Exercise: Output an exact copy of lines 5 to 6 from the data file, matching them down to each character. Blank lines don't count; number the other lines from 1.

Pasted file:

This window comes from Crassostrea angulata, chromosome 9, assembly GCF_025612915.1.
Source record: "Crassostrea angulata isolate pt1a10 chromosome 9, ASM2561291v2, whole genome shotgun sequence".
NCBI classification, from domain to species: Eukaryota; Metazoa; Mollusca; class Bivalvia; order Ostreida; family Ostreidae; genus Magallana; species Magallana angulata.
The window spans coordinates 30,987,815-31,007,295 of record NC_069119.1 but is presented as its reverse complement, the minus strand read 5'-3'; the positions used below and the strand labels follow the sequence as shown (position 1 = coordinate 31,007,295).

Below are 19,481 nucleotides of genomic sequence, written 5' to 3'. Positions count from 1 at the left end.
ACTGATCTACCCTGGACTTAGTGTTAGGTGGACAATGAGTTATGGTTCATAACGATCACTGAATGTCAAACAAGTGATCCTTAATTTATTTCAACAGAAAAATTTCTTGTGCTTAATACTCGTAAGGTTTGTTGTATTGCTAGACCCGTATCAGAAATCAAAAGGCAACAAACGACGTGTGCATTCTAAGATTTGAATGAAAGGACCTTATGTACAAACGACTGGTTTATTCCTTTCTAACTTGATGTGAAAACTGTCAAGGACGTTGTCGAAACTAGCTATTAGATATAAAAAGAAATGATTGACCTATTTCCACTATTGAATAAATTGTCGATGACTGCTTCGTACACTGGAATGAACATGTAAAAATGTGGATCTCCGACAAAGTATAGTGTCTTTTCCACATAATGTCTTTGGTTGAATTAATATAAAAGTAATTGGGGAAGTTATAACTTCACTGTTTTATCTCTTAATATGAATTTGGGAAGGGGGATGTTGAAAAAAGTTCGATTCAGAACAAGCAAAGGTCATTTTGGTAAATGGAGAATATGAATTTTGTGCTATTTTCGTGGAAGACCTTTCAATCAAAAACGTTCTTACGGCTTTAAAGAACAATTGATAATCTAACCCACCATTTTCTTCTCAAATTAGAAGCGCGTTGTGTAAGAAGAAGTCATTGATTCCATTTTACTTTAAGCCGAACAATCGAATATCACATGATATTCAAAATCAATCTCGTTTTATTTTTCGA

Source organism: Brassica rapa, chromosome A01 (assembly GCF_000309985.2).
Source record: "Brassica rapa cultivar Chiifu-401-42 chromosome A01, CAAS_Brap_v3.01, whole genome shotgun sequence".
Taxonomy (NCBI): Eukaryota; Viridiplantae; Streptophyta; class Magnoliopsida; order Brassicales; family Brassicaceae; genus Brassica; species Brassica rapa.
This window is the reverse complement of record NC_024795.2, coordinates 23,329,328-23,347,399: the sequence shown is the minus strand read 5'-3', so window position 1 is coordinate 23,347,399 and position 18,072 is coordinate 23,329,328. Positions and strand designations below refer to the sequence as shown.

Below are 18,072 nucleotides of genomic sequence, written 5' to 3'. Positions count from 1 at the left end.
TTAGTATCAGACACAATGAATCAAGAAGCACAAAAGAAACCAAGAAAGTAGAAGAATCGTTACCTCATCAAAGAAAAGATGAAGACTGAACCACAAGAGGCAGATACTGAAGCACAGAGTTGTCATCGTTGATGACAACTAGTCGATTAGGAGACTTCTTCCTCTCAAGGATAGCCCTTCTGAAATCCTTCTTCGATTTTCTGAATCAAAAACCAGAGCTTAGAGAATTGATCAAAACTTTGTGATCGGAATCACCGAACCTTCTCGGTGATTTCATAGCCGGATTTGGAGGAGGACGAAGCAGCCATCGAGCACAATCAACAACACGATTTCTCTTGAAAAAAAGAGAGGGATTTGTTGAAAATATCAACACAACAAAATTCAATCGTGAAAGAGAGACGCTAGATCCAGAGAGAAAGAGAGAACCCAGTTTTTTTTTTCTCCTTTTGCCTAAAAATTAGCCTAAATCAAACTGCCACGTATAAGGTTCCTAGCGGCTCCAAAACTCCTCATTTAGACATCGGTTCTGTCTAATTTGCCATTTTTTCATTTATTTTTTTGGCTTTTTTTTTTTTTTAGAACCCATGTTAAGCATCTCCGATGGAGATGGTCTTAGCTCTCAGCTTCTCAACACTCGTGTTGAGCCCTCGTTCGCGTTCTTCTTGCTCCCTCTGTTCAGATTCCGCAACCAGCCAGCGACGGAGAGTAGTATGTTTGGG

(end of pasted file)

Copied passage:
Below are 19,481 nucleotides of genomic sequence, written 5' to 3'. Positions count from 1 at the left end.
ACTGATCTACCCTGGACTTAGTGTTAGGTGGACAATGAGTTATGGTTCATAACGATCACTGAATGTCAAACAAGTGATCCTTAATTTATTTCAACAGAAAAATTTCTTGTGCTTAATACTCGTAAGGTTTGTTGTATTGCTAGACCCGTATCAGAAATCAAAAGGCAACAAACGACGTGTGCATTCTAAGATTTGAATGAAAGGACCTTATGTACAAACGACTGGTTTATTCCTTTCTAACTTGATGTGAAAACTGTCAAGGACGTTGTCGAAACTAGCTATTAGATATAAAAAGAAATGATTGACCTATTTCCACTATTGAATAAATTGTCGATGACTGCTTCGTACACTGGAATGAACATGTAAAAATGTGGATCTCCGACAAAGTATAGTGTCTTTTCCACATAATGTCTTTGGTTGAATTAATATAAAAGTAATTGGGGAAGTTATAACTTCACTGTTTTATCTCTTAATATGAATTTGGGAAGGGGGATGTTGAAAAAAGTTCGATTCAGAACAAGCAAAGGTCATTTTGGTAAATGGAGAATATGAATTTTGTGCTATTTTCGTGGAAGACCTTTCAATCAAAAACGTTCTTACGGCTTTAAAGAACAATTGATAATCTAACCCACCATTTTCTTCTCAAATTAGAAGCGCGTTGTGTAAGAAGAAGTCATTGATTCCATTTTACTTTAAGCCGAACAATCGAATATCACATGATATTCAAAATCAATCTCGTTTTATTTTTCGA